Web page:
Bengaluru: The Indian Space Research Organisation (ISRO) Monday announced that its Vikram lander — which landed on the moon as part of its Chandrayaan-3 mission — has successfully performed a ‘hop’ experiment, meaning it flew from its landing location to a spot just 40 centimetres away.
It did so by firing the lander’s engines and rising up by about 40 cm, then moving sideways by about the same distance, and finally landing at a new spot. This was done to demonstrate the technology of relaunching and precision landing on the moon, which is essential for future missions that aim to collect and return lunar samples to Earth.
Before the hop, the lander retracted its two deployed instruments — ChaSTE (Chandra’s Surface Thermophysical Experiment) and ILSA (Instrument for Lunar Seismic Activity) — along with the rover deployer ramp. After landing again, the ramp and the payloads were redeployed, and all systems performed as expected.
This makes Vikram the second lander to perform such a hop experiment after National Aeronautics and Space Administration’s (NASA) Surveyor 6 in 1967.
The Vikram lander performed this unannounced experiment shortly before it was put in low power mode for the lunar night at 8 am Monday IST. ISRO will attempt to revive the lander (and rover) on 22 September after the 14-day-long lunar night.
Since the lander and rover function on solar power, they might not survive the 14-day long lunar night in freezing temperatures, but ISRO scientists have said that they hope both the Vikram lander and Pragyan rover are capable of waking up again on the 22 September.
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Significance of the test
The successful firing of engines was performed to demonstrate the technology of lifting off from the moon. Lateral movement and landing back showed the ability of a lander to hover after rising up and be able to touchdown safely again.
This experiment was done to assess and aid future missions built for sample returns to Earth. The first sample returns were performed by NASA’s crewed Apollo missions in the 1960s.
In the historic Apollo 11 mission in 1969, Neil Armstrong and Buzz Aldrin picked up the first pieces of lunar rock, and the first ever pieces of another body in the solar system, to take back to Earth. Both men carried around 22 kg of lunar material.
The five other crewed Apollo missions also carried lunar rocks and regolith (soil) weighing 382 kg, dug up by humans walking on the moon.
In the 1970s, the Soviet Luna programme also returned a total of over 300 kg of lunar material. Unlike the Apollo missions, these were fully automated and robotic.
After 40 years, lunar missions picked up again in the early 2000s, when China’s Chang’e 5 lander brought 2 kg of lunar samples to Earth in 2020.
Future planned missions for lunar sample returns are China’s Chang’e 6, which will launch next year, and Russia’s Luna 28, which is expected to launch in 2030.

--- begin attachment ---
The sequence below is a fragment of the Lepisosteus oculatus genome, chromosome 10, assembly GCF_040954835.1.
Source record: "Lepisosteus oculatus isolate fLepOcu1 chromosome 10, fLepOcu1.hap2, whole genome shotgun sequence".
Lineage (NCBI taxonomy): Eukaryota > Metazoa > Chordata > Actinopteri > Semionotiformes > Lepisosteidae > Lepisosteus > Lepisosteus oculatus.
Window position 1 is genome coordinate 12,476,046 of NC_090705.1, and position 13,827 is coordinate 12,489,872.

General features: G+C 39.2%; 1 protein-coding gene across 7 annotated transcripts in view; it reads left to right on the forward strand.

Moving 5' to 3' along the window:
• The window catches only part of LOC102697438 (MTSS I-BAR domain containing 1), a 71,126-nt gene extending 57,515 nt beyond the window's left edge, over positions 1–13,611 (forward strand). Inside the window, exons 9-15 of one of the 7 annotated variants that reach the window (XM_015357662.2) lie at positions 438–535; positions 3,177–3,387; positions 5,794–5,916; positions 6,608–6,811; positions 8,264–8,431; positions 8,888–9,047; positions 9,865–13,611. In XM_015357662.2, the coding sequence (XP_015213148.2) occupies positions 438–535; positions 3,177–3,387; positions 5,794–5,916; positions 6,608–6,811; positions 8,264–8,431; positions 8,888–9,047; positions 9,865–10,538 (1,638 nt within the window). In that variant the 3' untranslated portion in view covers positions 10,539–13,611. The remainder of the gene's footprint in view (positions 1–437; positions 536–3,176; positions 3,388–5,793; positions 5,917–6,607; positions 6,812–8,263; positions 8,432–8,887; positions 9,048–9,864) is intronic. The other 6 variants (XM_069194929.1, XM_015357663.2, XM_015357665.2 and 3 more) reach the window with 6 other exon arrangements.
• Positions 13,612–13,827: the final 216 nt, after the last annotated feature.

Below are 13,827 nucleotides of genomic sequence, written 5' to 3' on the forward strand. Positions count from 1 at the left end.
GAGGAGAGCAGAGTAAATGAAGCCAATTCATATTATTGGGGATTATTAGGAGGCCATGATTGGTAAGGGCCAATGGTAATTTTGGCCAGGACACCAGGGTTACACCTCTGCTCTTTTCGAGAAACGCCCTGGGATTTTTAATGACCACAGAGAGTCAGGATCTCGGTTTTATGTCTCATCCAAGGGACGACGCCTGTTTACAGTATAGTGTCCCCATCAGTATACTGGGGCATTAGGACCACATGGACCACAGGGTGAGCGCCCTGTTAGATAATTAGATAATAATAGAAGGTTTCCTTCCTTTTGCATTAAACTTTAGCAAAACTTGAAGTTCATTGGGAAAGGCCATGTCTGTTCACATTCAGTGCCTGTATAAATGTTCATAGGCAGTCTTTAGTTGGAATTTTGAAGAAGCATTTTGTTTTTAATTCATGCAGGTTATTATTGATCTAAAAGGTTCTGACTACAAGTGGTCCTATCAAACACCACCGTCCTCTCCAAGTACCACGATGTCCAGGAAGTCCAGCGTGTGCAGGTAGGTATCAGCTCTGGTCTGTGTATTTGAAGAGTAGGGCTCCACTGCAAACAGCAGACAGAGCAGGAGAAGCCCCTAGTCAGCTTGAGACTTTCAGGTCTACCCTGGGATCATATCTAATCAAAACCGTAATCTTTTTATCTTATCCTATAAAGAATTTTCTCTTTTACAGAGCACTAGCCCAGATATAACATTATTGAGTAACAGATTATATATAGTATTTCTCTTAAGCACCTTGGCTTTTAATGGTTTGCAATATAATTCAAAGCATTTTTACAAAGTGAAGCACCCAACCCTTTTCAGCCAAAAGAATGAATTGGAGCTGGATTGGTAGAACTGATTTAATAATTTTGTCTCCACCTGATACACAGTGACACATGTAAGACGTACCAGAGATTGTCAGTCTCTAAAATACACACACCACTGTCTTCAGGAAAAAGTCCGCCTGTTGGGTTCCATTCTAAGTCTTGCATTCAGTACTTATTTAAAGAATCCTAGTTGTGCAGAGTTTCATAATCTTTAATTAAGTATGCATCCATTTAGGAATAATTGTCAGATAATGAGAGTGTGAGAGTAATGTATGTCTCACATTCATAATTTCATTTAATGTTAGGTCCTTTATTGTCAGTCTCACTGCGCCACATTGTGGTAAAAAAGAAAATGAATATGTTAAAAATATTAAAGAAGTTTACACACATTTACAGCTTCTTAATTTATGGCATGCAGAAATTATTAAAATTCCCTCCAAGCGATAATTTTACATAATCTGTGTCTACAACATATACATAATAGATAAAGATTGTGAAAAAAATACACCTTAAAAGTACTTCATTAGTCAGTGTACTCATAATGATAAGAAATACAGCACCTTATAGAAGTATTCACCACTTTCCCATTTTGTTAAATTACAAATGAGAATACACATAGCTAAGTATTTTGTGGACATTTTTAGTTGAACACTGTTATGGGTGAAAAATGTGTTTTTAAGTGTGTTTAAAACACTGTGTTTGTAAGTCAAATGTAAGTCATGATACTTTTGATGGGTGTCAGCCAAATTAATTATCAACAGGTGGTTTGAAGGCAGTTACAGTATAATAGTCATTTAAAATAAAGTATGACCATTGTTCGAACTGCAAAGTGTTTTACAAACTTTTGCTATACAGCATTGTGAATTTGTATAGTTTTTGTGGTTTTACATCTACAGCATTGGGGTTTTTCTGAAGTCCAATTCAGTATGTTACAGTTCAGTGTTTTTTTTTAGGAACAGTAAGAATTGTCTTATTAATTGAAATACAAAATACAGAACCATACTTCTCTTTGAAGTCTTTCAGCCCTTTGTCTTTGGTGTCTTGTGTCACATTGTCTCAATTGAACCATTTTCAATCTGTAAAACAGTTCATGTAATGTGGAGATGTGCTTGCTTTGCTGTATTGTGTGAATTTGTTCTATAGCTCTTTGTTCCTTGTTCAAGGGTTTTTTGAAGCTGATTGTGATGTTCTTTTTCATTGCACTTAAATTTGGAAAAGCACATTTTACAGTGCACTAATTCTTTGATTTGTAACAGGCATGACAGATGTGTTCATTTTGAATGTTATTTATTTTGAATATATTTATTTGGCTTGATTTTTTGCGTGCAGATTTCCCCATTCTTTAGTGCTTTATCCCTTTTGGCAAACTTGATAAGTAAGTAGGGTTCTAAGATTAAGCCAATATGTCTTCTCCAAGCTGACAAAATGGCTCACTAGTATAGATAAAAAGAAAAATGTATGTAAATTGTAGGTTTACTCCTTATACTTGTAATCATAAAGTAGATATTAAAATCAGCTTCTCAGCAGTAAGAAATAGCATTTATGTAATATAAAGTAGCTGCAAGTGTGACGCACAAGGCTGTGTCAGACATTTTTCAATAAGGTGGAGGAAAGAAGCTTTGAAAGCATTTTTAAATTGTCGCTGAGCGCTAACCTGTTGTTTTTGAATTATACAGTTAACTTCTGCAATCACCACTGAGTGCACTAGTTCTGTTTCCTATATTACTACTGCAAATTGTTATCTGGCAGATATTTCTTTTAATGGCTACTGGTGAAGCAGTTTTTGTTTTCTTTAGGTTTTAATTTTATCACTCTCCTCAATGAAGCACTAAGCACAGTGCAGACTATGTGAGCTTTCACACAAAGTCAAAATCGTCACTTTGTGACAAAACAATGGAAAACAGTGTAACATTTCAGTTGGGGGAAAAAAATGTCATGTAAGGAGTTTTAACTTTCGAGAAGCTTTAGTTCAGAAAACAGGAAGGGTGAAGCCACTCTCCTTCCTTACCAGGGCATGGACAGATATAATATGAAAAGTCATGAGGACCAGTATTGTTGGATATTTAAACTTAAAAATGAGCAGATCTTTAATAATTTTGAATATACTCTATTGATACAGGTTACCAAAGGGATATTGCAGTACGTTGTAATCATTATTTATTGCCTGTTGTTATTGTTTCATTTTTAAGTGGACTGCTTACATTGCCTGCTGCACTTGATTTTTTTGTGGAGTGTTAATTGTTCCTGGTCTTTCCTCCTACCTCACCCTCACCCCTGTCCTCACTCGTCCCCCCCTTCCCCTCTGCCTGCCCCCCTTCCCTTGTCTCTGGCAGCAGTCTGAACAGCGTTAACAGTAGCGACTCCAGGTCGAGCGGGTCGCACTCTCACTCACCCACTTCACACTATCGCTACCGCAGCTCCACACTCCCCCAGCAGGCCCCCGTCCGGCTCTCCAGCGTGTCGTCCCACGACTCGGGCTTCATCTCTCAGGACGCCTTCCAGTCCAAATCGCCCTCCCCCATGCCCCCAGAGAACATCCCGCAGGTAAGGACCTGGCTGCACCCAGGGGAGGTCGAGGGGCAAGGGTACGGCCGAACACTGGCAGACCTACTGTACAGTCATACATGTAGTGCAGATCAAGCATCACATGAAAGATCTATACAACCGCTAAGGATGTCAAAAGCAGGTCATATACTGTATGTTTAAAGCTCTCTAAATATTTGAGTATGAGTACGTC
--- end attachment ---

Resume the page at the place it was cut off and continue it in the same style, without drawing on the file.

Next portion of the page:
The Chandrayaan programme will have its first lunar sample return as a part of Chandrayaan-6 — which will launch between 2030 and 2035.
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Powered flights outside earth
The hop experiment by Vikram is not the only example of powered and controlled flight on another celestial body apart from Earth in the solar system. Several other missions have achieved this feat using different technologies and methods.
The very first such powered and controlled flight on Mars was performed by the Ingenuity helicopter of the Mars 2020 mission from NASA in 2021.
In 2020, NASA’s OSIRIS-REx mission, which was launched in 2016, picked up samples from the asteroid 101955 Bennu. It is expected to reach Earth this month with its contents.
In 2010, Japan’s Hayabusa returned asteroid samples to Earth after landing and then taking off from the asteroid 25143 Itokawa. Later, in 2014, the Hayabusa 2 mission landed on the asteroid 162173 Ryugu and lifted off the rock with samples for Earth in 2019.
ISRO’s Chandrayaan programme is planned in three phases. The first deals with the engineering of successful orbiters and impactors, which was demonstrated by the 2008 Chandrayaan-1.
The second stage deals with the engineering of landers and rovers. After 2019’s crash of the Chandrayaan-2 — the latest Chandrayaan-3 managed to land and rove with nearly identical payloads.
The third phase of the programme will be sampling material on site and returning collected lunar samples. The next mission, Chandrayaan-4 or Lunar Polar Exploration Mission (LUPEX) will perform landing, roving, and sample return, in collaboration with Japan. It is expected to launch in or after 2026.
(Edited by Richa Mishra)
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